As we write, the new tax bill is poised to be signed into law later this week. We are studying the numerous new provisions, and besides significant rate reductions, a couple of items standout:
- The standard deduction will be increased as follows:
Filing Status Previous Amount New Amount Single $6,500 $12,000 Head of Household $9,550 $18,000 Married Filing Jointly $13,000 $24,000
- The deductibility for taxes (property, sales, and income) will be capped at $10,000 starting in 2018.
In view of these changes, consider taking the actions below to save taxes in 2017:
Defer income and accelerate deductions. Generally, if you can defer your income into 2018 (especially if you are self-employed or have income from a pass-through partnership or S Corporation), then you should pay less tax on that income in 2018 versus what you would pay in 2017. Accelerating your deductions in 2017 will also have the same effect.
Consider paying 2017 taxes by December 31, 2017. The increased standard deduction in 2018 will make it more difficult to take advantage of itemized deductions, which include property and state income taxes. In addition, if you pay property and state income taxes annually in excess of $10,000, then the new tax bill will limit your tax deduction in 2018. Paying these items in 2017 can ensure you benefit fully from the tax deduction for one last year.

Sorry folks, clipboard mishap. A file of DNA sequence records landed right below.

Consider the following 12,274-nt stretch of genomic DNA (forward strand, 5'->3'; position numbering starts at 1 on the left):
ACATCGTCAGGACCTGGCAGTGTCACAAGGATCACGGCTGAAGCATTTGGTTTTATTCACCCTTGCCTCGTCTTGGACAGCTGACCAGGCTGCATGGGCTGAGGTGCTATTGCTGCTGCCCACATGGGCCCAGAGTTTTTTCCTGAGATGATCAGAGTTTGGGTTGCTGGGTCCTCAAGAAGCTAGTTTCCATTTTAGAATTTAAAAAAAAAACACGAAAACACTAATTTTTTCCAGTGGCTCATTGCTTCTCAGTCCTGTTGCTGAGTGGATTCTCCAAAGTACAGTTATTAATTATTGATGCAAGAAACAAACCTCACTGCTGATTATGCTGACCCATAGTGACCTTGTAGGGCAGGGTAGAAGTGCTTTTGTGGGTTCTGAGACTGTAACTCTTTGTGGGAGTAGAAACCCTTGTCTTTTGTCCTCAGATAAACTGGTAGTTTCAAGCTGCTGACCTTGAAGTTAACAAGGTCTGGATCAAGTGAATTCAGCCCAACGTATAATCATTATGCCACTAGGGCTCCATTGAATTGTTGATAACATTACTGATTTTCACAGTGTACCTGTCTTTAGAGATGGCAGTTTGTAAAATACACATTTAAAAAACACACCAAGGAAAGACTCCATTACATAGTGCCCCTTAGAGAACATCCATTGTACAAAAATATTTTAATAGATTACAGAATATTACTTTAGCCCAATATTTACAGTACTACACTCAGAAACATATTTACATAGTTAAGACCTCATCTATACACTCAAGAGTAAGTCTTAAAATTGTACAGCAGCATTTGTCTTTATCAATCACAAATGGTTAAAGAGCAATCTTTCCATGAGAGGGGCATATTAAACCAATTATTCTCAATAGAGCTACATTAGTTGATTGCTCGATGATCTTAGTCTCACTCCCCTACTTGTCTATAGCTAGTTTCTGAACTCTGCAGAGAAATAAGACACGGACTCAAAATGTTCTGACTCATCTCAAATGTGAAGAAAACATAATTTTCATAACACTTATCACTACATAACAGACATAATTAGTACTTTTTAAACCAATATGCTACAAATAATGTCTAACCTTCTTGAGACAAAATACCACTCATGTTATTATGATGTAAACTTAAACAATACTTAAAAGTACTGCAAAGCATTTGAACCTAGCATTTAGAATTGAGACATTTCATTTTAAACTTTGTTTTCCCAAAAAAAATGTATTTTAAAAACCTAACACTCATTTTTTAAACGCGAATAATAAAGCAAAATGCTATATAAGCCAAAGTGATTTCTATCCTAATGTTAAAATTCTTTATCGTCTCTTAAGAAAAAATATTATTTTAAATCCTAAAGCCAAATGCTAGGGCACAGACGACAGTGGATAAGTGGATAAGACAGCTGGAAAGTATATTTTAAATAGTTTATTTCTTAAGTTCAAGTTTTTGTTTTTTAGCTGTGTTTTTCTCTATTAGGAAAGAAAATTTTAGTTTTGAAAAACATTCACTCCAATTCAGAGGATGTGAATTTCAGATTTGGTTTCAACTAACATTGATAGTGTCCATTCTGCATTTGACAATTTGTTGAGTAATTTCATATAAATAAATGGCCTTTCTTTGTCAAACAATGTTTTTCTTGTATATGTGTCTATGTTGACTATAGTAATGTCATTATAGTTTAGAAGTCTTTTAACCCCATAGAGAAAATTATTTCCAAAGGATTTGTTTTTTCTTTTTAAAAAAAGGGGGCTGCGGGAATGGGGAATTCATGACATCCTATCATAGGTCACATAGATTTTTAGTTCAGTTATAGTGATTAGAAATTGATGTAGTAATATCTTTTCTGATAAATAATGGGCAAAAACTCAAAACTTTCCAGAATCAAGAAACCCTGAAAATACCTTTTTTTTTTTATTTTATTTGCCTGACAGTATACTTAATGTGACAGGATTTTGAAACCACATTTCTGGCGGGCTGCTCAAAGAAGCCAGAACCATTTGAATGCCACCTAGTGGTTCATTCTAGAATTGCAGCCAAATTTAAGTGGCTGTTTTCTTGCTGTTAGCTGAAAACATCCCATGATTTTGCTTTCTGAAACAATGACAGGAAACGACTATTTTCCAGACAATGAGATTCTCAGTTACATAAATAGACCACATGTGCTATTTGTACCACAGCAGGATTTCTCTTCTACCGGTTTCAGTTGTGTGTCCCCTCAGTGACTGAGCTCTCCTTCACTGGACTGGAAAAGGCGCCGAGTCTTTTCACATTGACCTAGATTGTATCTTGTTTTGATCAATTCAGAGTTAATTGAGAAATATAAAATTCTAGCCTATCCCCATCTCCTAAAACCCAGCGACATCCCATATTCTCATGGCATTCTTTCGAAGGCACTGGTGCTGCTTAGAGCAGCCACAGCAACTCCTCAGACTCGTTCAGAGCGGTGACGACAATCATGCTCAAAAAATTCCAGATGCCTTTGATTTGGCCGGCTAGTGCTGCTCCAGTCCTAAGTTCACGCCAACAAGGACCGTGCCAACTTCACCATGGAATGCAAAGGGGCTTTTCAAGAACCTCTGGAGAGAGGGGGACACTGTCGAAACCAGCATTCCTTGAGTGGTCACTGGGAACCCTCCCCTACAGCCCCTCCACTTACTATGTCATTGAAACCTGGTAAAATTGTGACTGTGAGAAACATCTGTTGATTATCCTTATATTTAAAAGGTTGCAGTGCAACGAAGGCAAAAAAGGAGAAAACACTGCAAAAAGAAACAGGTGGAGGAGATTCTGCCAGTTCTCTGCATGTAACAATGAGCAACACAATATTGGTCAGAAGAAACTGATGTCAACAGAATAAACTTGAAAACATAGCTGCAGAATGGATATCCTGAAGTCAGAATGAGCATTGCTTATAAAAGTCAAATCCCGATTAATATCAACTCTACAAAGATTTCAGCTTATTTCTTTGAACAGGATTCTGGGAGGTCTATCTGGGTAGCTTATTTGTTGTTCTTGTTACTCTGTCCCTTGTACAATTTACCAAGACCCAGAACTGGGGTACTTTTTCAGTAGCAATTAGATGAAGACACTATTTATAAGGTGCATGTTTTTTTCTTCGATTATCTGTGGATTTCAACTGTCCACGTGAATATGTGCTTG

If you haven’t already, consider paying your 2017 property taxes now. You should also consider paying your 2017 Tennessee Hall income taxes in December rather than waiting until April. Finally, if you file in states other than Tennessee, consider paying any 2017 4th quarter estimated taxes in December.
Keep in mind, if you generally deduct sales tax instead of income tax, then there is no need to prepay your income tax. However, you might want to accelerate purchases of vehicles and other qualifying items into 2017.
Consider additional charitable gifts before year-end. As mentioned above, the increased standard deduction will also make it more difficult to benefit from charitable contributions in 2018. By giving in 2017, you can likely receive a tax deduction at a higher rate, and one that you might not get at all in 2018.
One option for giving more in 2017 is to utilize donor advised funds. You can take a tax deduction for all contributions to the donor advised fund during 2017, but you don’t have to specify the recipient of the donation immediately. You can do it over time.
A particularly advantageous option is to use appreciated stocks or mutual funds to contribute to the donor advised fund. This not only provides you a deduction equal to the full appreciated value of the stock, but it also keeps you from ever paying tax on the appreciation. Among others, Vanguard, Fidelity, and Schwab all provide access to donor advised funds.
As always, before taking action, you should confirm that your specific tax situation will benefit from the items outlined above. If you have any questions, please do not hesitate to call us.
We appreciate the opportunity to serve you, and we are very thankful for our relationship. Best wishes to you and your family during this holiday season.